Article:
Course Overview

Here’s what to expect from the CPI course, including course structure, requirements, program costs, and more.

What are the classes?

The course includes seven evening classes: a class orientation, three introductory classes on planning, land use and zoning, and the real estate development process; and three special topic classes, which change every session. See the course description for current topics.

When does the course take place?

The eight-week CPI course is offered every spring and fall on Wednesday evenings.

The Spring course is in April and May.

The Fall course is in October and November.


Final Paper or Presentation

Each participant is also required to complete a final project in order to earn their Certificate of Completion as a Philadelphia Citizen Planner. You will receive information about this at the first class. One way to meet the project requirement is to make a presentation at the optional Workshop session at the end of the course.

Upon completing the orientation, 3 core classes, 2 special topic classes, and a final paper or presentation, you earn a Citizen Planner Certificate of Completion.

Participants are actively engaged in learning from each other, as well as from the instructors. One of the goals of CPI is to provide practical tools individuals can take back to their neighborhood organizations or communities.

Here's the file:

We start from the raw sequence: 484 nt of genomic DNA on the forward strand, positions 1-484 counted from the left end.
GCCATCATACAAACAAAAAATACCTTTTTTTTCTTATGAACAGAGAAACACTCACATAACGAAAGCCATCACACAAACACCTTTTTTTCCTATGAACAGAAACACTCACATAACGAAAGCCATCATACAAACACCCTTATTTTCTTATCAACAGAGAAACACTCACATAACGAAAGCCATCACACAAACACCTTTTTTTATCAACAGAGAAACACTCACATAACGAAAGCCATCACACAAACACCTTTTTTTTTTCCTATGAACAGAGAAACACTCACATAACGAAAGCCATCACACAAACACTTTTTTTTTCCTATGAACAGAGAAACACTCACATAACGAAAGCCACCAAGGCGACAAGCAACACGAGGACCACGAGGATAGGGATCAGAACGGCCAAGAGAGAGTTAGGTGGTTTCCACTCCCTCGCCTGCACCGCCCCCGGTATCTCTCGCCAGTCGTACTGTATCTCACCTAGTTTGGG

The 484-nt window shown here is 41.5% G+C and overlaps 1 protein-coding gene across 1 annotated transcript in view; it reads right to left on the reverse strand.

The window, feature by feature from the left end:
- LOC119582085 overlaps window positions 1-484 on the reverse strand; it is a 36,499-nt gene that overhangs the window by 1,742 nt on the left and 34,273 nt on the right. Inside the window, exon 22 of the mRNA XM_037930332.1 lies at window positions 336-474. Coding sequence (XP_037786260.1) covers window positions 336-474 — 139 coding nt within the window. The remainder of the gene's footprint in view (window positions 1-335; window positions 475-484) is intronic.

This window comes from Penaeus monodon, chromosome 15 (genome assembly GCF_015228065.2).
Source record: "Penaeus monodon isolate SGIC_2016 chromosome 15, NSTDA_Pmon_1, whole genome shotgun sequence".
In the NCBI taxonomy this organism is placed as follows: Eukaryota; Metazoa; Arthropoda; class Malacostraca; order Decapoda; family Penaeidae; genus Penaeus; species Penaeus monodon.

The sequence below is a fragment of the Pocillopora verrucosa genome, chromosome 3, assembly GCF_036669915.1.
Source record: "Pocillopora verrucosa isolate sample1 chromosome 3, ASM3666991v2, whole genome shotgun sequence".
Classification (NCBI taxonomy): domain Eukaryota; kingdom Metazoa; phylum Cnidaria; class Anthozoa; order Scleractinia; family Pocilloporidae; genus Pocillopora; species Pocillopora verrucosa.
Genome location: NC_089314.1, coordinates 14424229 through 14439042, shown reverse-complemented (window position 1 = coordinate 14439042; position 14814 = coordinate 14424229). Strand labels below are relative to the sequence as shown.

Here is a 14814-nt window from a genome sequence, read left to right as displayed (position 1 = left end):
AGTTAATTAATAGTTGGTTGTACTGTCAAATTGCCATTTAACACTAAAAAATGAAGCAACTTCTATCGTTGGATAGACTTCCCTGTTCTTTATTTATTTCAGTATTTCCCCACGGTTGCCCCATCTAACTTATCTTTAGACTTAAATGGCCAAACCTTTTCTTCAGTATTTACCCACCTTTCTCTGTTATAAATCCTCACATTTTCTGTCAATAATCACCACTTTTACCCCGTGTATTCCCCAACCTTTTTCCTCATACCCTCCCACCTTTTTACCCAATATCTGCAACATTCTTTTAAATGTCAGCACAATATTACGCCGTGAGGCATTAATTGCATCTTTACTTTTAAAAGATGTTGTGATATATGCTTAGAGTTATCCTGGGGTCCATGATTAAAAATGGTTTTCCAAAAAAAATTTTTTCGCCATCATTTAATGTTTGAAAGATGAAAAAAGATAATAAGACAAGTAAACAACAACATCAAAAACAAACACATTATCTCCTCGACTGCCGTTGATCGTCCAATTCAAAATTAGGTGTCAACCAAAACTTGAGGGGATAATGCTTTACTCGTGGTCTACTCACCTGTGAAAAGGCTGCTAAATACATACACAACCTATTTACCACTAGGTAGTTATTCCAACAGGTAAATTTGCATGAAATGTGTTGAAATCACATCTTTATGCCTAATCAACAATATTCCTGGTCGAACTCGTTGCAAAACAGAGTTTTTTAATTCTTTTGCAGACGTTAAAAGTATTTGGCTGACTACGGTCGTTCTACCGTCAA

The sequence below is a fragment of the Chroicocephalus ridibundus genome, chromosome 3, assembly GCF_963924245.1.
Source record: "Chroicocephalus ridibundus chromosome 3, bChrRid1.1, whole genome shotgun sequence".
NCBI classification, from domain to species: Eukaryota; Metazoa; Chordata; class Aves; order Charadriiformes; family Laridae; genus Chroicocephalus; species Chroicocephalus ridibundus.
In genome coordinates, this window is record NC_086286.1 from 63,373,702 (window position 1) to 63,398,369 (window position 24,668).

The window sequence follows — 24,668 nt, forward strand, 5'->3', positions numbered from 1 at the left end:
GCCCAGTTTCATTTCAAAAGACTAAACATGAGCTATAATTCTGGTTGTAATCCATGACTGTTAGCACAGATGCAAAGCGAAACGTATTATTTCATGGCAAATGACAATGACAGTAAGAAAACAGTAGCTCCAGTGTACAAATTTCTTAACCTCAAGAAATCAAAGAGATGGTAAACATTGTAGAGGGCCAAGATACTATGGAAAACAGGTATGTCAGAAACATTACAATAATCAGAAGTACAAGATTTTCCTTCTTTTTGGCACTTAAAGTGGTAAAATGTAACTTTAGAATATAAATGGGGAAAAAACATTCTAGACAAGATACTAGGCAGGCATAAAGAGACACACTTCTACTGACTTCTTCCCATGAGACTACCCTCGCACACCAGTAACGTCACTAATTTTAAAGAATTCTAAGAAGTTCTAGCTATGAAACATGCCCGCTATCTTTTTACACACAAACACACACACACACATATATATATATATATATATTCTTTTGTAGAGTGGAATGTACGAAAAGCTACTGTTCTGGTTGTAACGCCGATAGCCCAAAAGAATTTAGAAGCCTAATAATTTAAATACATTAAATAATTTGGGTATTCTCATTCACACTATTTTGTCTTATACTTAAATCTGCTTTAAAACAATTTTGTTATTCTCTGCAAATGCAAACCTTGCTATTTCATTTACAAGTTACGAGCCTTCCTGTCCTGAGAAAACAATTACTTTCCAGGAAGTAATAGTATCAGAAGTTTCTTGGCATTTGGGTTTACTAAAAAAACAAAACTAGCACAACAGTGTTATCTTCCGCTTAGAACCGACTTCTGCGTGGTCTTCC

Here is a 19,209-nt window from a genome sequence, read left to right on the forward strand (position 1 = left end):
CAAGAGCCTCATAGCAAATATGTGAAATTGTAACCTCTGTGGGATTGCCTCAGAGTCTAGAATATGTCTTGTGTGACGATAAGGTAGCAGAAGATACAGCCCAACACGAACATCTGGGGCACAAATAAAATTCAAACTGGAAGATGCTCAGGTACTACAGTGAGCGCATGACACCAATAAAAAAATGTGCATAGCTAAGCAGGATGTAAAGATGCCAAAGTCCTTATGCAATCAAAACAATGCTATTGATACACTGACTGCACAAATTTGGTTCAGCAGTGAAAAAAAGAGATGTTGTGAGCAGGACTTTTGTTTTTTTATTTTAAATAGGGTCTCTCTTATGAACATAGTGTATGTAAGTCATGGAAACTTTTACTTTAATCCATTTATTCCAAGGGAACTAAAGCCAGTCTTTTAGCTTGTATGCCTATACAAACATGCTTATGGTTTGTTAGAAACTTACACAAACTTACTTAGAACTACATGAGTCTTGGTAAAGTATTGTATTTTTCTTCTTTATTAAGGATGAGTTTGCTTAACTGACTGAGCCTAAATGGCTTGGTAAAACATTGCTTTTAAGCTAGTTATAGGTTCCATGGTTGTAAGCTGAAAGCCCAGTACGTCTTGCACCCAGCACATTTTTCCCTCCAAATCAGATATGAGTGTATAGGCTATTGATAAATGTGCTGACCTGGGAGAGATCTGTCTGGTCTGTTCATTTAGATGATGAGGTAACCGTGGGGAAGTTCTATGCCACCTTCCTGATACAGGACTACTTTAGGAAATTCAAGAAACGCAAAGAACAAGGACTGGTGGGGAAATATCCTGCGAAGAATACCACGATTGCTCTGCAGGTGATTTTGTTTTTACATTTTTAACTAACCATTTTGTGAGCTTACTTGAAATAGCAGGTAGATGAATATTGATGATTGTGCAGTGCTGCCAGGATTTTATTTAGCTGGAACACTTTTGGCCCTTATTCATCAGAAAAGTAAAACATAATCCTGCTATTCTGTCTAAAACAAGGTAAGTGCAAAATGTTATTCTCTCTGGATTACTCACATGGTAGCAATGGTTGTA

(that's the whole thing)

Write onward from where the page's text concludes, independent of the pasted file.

This course has been developed for individuals and leaders within neighborhood organizations who are highly motivated to engage in planning issues on equal footing with other stakeholders.

To make the most of your time investment, class sessions will be structured to be relevant to your interests and needs. Real life examples will be included as much as possible with plenty of opportunities for learner interactions through Q&A and group exercises.

An orange slide with text reading: CPI is offering a sliding scale for our course fees. Check out the new fee levels, and why we are making this change.
Text reading NEW in a blue ribbon at the left top corner. An orange line below with rates listed.

How much does it cost?

CPI is offering course fees on a sliding scale. This is an intentional effort to be more equitable in our fundraising. Please find the appropriate level for you, depending on your individual and organizational access to money and wealth. 

Thank you to AORTA whose model we used to inform our own. 

$50 Reduced Rate (Scholarship)

  • Any participant can request a scholarship without any additional application requirements. If the $50 is still prohibitive, please email us and we will work with you.

$100 Sustain

  • This covers the course fee for you (3 core classes + 2 special topic courses).  

$150 Champion

  • This covers the course fee for you and the core classes for one additional person. If you have institutional support, we suggest paying at this level or higher. By institutional support we mean your employer is supporting you and can regularly afford professional development opportunities.

$245 Full Cost

  • This is the actual cost of the course per person, our break-even rate.